Beautiful Africa

Military campaigns

After securing his authority over the entire empire, Darius embarked on a campaign to Egypt where he defeated the armies of the Pharaoh and secured the lands that Cambyses had conquered while incorporating a large portion of Egypt into the Achaemenid Empire. Darius also led his armies to the Indus River, building fortresses and establishing Persian rule.[22] [edit]Invasion of Indus Valley Eastern border of the Achaemenid Empire. See also: Iranian invasion of Indus Valley In 516 BC, Darius embarked on a campaign to Central Asia, Aria and Bactria and then marched into Afghanistan to Taxila Satrapy in modern Pakistan. Darius spent winter of 516-515 BC in Gandhara, preparing for the to conquer the Indus Valley. Darius conquered the Indus in 515 BC.[23] Darius I conquered Indus Valley from Gandhara to modern Karachi and appointed the Greek Scylax of Caryanda to explore the Indian Ocean from the mouth of the Indus to Suez. Darius then marched through Bolan Pass and returned through Arachosia and Drangiana back to Persia. [edit]Babylonian revolt Archers frieze from Darius's palace at Susa. Detail of the beginning of the frieze, left After Bardiya was murdered, widespread revolts occurred throughout the empire, especially on the eastern side. Darius asserted his position as king by force, taking his armies throughout the empire, suppressing each revolt individually. The most notable of all the revolts is the Babylonian revolt which was led by Neb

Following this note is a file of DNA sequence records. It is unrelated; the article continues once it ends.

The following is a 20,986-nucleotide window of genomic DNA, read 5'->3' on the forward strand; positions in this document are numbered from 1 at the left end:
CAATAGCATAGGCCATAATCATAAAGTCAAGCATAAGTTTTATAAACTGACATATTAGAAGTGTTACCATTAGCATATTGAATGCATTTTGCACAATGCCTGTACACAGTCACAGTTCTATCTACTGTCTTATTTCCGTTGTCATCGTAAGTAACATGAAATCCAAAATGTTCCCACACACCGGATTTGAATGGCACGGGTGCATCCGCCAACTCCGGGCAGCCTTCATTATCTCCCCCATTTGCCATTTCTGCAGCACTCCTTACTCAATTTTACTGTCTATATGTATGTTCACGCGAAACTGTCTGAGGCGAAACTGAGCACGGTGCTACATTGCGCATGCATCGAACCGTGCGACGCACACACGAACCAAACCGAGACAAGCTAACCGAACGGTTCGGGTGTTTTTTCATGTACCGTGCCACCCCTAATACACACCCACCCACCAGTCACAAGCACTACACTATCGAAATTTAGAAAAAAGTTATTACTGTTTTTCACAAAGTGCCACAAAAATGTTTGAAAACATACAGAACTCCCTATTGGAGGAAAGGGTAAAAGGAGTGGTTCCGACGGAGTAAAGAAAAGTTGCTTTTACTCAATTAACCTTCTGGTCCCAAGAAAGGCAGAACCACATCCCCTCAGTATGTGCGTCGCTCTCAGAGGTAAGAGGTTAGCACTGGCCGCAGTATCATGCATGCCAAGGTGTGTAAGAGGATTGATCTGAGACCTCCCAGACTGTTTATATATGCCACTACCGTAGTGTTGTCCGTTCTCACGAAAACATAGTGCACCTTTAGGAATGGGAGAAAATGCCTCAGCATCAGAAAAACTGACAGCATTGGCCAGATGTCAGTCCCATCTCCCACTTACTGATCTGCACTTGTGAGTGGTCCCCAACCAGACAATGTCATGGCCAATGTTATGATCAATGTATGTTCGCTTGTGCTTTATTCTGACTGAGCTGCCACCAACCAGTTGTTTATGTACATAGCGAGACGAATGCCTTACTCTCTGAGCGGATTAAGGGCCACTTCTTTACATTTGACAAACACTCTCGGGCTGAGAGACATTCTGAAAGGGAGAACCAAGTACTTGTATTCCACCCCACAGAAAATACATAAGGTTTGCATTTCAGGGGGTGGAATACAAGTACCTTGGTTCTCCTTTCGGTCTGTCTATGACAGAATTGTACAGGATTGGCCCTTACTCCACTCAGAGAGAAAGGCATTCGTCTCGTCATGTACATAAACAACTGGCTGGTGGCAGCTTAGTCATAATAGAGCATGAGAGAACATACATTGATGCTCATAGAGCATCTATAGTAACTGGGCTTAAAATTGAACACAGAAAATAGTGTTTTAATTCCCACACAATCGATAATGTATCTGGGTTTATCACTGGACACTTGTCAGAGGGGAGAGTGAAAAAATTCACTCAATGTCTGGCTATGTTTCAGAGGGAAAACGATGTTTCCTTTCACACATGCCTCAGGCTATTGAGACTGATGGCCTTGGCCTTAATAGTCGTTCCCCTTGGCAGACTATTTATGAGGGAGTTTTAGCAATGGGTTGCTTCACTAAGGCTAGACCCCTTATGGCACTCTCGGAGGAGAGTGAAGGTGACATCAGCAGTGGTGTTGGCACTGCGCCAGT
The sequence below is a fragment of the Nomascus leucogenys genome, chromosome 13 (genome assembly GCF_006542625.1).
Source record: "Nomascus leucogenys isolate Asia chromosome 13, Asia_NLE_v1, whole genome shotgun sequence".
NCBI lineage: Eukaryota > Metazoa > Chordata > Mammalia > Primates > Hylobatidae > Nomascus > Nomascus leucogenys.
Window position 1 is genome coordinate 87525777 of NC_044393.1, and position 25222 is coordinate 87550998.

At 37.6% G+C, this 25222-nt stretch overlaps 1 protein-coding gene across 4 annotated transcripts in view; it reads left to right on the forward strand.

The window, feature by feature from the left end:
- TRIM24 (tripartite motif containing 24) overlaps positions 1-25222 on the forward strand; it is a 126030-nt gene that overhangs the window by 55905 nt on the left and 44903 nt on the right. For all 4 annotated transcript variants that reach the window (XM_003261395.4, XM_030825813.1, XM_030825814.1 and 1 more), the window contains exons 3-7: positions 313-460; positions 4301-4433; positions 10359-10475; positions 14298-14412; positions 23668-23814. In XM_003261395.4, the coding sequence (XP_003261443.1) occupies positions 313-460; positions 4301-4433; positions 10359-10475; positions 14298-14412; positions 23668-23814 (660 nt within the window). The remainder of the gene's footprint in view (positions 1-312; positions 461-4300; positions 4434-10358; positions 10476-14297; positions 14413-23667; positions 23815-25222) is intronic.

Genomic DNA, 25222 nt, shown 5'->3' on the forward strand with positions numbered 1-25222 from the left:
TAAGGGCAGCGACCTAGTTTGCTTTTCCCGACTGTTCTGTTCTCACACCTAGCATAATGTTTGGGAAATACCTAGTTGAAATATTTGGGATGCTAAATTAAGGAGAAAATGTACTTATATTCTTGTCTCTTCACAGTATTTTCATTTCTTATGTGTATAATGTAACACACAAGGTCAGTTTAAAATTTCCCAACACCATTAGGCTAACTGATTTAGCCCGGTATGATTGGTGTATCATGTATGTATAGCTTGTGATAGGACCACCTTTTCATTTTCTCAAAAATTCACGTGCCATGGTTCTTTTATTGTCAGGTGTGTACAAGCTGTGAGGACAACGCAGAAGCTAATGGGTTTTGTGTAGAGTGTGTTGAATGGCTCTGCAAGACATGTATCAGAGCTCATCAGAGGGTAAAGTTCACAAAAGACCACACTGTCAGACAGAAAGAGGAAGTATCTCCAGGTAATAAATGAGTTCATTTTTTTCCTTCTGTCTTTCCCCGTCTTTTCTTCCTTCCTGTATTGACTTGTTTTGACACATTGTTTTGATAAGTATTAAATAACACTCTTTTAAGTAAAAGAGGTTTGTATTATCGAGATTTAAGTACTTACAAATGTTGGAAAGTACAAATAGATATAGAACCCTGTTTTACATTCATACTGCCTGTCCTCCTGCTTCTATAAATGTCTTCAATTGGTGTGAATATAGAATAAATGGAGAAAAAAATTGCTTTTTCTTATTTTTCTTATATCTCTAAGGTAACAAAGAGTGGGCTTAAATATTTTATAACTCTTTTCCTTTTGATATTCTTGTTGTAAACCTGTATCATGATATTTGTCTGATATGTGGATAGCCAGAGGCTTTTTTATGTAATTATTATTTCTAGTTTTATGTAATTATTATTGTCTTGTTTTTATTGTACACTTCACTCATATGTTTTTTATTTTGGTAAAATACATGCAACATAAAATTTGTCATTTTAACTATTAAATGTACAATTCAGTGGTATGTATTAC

chadnezzar III. This revolt occurred when Otanes withdrew much of the army out of Babylon to aid Darius in suppressing other revolts. Darius felt that the Babylonian people had taken advantage of him and deceived him, which resulted in Darius gathering up a large army and marching to Babylon. At Babylon, Darius was met with closed gates and a series of defenses to keep him and his armies out of Babylon.[24] Darius encountered mockery and taunting from the rebels, including the famous saying "Oh yes, you will capture our city, when mules shall have foals." For a year and a half, Darius and his armies were unable to capture Babylon, though he attempted many tricks and strategies—even copying that which Cyrus the Great had employed when he captured Babylon. However, the situation changed in Darius's favor when, according to the story, a mule owned by Zopyrus, a high-ranking soldier, foaled. Following this, a plan was hatched for Zopyrus to pretend to be a deserter, enter the Babylonian camp, and gain the trust of the Babylonians. The plan was successful, and Darius's army eventually surrounded the city and overcame the rebels.[25] During this revolt, Scythian nomads took advantage of the disorder and chaos and invaded Persia. Darius first finished defeating the rebels in Elam, Assyria, and Babylon and then attacked the Scythian invaders. He pursued the invaders, who led him to a marsh; there he found no known enemies but an enigmatic Scythian tribe.[26]